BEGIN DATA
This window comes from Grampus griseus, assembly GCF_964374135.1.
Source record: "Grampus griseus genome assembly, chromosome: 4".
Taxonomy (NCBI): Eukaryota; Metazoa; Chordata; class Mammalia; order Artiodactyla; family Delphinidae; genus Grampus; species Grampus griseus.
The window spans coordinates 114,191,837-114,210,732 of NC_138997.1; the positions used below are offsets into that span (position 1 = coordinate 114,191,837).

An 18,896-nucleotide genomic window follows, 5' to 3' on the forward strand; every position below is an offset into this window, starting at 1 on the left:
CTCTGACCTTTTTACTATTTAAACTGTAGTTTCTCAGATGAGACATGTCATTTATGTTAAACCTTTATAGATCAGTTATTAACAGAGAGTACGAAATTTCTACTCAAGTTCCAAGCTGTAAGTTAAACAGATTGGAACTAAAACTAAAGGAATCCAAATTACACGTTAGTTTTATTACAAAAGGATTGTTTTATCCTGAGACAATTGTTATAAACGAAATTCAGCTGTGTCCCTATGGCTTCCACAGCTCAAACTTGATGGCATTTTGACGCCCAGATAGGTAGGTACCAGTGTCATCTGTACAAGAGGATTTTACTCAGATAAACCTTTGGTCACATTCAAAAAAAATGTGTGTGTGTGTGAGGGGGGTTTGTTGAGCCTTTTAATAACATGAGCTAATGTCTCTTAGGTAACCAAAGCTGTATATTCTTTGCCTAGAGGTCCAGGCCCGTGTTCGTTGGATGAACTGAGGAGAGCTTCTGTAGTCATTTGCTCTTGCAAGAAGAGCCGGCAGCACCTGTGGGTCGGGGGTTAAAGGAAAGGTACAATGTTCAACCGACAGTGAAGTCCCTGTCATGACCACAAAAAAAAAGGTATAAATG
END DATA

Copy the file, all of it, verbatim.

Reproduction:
This window comes from Grampus griseus, assembly GCF_964374135.1.
Source record: "Grampus griseus genome assembly, chromosome: 4".
Taxonomy (NCBI): Eukaryota; Metazoa; Chordata; class Mammalia; order Artiodactyla; family Delphinidae; genus Grampus; species Grampus griseus.
The window spans coordinates 114,191,837-114,210,732 of NC_138997.1; the positions used below are offsets into that span (position 1 = coordinate 114,191,837).

An 18,896-nucleotide genomic window follows, 5' to 3' on the forward strand; every position below is an offset into this window, starting at 1 on the left:
CTCTGACCTTTTTACTATTTAAACTGTAGTTTCTCAGATGAGACATGTCATTTATGTTAAACCTTTATAGATCAGTTATTAACAGAGAGTACGAAATTTCTACTCAAGTTCCAAGCTGTAAGTTAAACAGATTGGAACTAAAACTAAAGGAATCCAAATTACACGTTAGTTTTATTACAAAAGGATTGTTTTATCCTGAGACAATTGTTATAAACGAAATTCAGCTGTGTCCCTATGGCTTCCACAGCTCAAACTTGATGGCATTTTGACGCCCAGATAGGTAGGTACCAGTGTCATCTGTACAAGAGGATTTTACTCAGATAAACCTTTGGTCACATTCAAAAAAAATGTGTGTGTGTGTGAGGGGGGTTTGTTGAGCCTTTTAATAACATGAGCTAATGTCTCTTAGGTAACCAAAGCTGTATATTCTTTGCCTAGAGGTCCAGGCCCGTGTTCGTTGGATGAACTGAGGAGAGCTTCTGTAGTCATTTGCTCTTGCAAGAAGAGCCGGCAGCACCTGTGGGTCGGGGGTTAAAGGAAAGGTACAATGTTCAACCGACAGTGAAGTCCCTGTCATGACCACAAAAAAAAAGGTATAAATG